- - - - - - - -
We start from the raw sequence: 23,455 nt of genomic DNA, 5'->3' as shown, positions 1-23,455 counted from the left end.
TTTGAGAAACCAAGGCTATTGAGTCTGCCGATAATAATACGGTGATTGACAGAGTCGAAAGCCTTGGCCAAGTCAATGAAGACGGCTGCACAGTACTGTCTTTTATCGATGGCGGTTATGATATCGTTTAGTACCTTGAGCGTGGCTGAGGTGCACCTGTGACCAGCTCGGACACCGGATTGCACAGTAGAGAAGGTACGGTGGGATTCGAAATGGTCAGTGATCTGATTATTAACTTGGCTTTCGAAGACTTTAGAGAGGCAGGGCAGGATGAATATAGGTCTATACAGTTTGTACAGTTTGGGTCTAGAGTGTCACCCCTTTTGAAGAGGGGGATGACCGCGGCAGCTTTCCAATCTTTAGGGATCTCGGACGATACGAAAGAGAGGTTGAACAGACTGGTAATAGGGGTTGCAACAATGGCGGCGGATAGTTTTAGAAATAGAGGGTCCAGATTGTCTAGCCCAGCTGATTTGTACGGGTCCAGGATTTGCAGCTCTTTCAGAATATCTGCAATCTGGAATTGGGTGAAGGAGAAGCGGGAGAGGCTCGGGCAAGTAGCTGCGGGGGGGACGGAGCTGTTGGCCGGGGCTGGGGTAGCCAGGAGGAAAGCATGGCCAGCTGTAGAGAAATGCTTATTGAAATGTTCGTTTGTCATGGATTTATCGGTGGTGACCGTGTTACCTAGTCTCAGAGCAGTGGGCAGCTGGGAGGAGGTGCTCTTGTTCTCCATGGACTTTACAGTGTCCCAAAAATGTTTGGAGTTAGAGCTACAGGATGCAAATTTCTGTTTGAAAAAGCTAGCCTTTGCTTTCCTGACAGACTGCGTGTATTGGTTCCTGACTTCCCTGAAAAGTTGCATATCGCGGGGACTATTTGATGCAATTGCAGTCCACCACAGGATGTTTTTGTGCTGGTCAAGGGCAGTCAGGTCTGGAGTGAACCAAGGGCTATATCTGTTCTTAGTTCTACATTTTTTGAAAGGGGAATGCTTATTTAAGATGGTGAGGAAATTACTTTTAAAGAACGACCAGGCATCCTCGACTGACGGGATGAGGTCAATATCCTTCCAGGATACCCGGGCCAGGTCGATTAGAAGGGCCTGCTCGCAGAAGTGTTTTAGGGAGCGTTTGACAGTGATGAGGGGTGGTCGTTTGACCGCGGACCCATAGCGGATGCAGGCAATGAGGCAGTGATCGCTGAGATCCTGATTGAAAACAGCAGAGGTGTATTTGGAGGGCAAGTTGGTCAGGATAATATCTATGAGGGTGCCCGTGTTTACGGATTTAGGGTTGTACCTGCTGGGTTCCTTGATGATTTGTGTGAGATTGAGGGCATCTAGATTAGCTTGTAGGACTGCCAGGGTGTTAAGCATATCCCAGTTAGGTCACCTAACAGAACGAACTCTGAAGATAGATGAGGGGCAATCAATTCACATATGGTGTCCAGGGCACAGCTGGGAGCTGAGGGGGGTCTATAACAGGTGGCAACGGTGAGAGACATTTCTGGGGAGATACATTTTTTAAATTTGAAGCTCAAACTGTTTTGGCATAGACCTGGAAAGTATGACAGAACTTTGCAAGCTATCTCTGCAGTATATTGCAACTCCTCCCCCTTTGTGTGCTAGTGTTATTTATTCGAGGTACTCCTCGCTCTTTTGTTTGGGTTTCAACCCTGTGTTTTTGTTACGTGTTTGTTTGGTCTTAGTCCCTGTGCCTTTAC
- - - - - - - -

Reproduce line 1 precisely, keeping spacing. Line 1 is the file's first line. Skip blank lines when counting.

We start from the raw sequence: 23,455 nt of genomic DNA, 5'->3' as shown, positions 1-23,455 counted from the left end.